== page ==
We often are asked about my son Elliot’s Service Dog, Orbit. People wonder if you should treat an Autism Service Dog differently from Mobility Assistance Dogs, Hearing Dogs and Guide Dogs. It is important to remember that every Service Dog is trained to help an individual with unique concerns. That means every individual has unique preferences for how they and their Service Dog should be treated. Here are three questions we’re often asked.
1. How should you greet a Service Dog when entering a home?
The best thing to do is ask. The answer is different for different types of service dogs and probably for different families. For us, Orbit is a part of our family and one of his jobs is to love Elliot (and others) and to be fun. We encourage visitors to greet him and love him like any other dog because when you do, you are modeling how to be with a dog and Elliot is watching!
2. How should you greet a Service Dog in public?
My friend Kristi who has two darling twin girls asked, “So, how would you want people to interact, question, approach you?” In general, when you approach someone with a Service Dog you should ignore the dog. Service Dogs are there to do a job, and should not be distracted. also, often people with disabilities just want to go about their day without any extra attention. In our case, things are slightly different because in certain situations, part of the job of an Autism Service Dog is to create a bridge for social
By law, service dogs are not required to wear a vest or labeling of any kind. However, most Service Dog owners provide a vest for their dog and some wear patches that give you a hint to the dog handler’s preference. There are patches that say “do no pet” or “ask to pet.” But, like Orbit, not all dogs adorn such a patch. Again, the best policy is to ask. But don’t be offended if someone would rather you not pet their dog. It’s because the dog is working, and not a reflection on you.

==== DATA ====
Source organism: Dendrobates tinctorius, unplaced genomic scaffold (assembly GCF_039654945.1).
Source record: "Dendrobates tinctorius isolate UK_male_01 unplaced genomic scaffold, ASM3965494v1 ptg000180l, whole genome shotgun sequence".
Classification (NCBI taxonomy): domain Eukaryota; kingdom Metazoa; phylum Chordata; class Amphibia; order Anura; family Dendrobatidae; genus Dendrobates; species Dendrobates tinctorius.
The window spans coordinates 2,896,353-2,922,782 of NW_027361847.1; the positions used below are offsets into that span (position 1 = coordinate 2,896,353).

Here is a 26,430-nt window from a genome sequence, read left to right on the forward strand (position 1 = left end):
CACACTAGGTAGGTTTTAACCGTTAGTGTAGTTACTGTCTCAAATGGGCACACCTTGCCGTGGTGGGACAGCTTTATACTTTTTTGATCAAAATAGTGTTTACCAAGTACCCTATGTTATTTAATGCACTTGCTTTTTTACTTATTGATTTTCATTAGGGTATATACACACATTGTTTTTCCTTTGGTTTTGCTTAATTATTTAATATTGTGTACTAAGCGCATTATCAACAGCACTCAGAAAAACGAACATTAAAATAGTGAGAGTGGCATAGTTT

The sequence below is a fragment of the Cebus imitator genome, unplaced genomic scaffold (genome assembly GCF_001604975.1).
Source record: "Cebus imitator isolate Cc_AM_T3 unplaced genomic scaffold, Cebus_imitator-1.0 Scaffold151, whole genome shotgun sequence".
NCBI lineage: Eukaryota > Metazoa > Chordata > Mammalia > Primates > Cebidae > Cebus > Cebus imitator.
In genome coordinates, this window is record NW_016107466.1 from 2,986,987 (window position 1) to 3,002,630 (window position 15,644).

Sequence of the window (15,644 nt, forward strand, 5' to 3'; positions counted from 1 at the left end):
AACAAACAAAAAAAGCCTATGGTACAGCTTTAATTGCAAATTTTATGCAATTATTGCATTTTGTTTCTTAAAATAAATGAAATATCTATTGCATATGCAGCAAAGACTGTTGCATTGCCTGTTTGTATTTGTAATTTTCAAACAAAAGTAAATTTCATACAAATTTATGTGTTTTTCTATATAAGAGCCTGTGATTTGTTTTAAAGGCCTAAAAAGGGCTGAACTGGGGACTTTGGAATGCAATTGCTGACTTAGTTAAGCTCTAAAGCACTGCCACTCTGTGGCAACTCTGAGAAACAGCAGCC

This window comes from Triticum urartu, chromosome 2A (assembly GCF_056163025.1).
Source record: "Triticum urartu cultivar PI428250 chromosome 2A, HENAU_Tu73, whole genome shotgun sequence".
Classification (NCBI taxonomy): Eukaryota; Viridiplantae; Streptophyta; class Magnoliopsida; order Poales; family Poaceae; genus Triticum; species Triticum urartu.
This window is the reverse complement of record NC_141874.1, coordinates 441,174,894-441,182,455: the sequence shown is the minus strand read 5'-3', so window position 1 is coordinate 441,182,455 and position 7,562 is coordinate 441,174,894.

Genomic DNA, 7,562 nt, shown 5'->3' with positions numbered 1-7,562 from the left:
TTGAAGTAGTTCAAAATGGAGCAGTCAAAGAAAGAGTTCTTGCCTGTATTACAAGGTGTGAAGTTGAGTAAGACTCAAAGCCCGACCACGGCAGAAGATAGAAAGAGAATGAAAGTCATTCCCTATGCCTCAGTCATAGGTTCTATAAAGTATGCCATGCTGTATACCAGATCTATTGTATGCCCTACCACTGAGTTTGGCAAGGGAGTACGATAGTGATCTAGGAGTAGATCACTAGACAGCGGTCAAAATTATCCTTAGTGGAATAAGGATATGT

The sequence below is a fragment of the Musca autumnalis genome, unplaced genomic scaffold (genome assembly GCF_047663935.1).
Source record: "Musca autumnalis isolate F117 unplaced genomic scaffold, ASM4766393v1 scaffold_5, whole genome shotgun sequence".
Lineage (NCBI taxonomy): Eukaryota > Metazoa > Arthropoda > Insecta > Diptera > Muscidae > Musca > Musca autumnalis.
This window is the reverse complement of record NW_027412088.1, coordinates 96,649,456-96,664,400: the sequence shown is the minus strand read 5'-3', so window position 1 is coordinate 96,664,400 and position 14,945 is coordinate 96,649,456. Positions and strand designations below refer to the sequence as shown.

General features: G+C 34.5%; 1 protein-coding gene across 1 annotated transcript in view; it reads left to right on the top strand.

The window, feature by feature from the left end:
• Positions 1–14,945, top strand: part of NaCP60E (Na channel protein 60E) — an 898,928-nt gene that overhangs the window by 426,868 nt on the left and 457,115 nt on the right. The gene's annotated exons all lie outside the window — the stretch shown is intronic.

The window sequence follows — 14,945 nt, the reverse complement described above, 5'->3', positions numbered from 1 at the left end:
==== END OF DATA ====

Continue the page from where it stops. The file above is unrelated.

Another suggestion would be to consider what the people are doing. Timing is everything! For example, when we are waiting in line at Disneyland, my son Elliot is usually happy to let people pet Orbit. But if we are walking to our next ride, he usually doesn’t want to stop. After all, there are only so many hours in a day and we all know that at Disneyland those hours whiz by!
The reason we haven’t chosen a ‘petting’ patch is because we wanted to see how Elliot responded to kids approaching us. So far, sometimes Elliot seems to enjoy it and other times it seems to be overwhelming for him. So, at this point, for us, neither patch is really what we want to say to everyone..
3. Do Service Dogs know when they are “at work?”
In general “vest on = at work.” When a Service Dog is wearing it’s vest the animal associates it with the job it has to do. Our trainer had a wonderful answer. “It’s all fun to a Service Dog. The term ‘work’ has a negative connotation. But to Orbit, his work and his play are all fun.”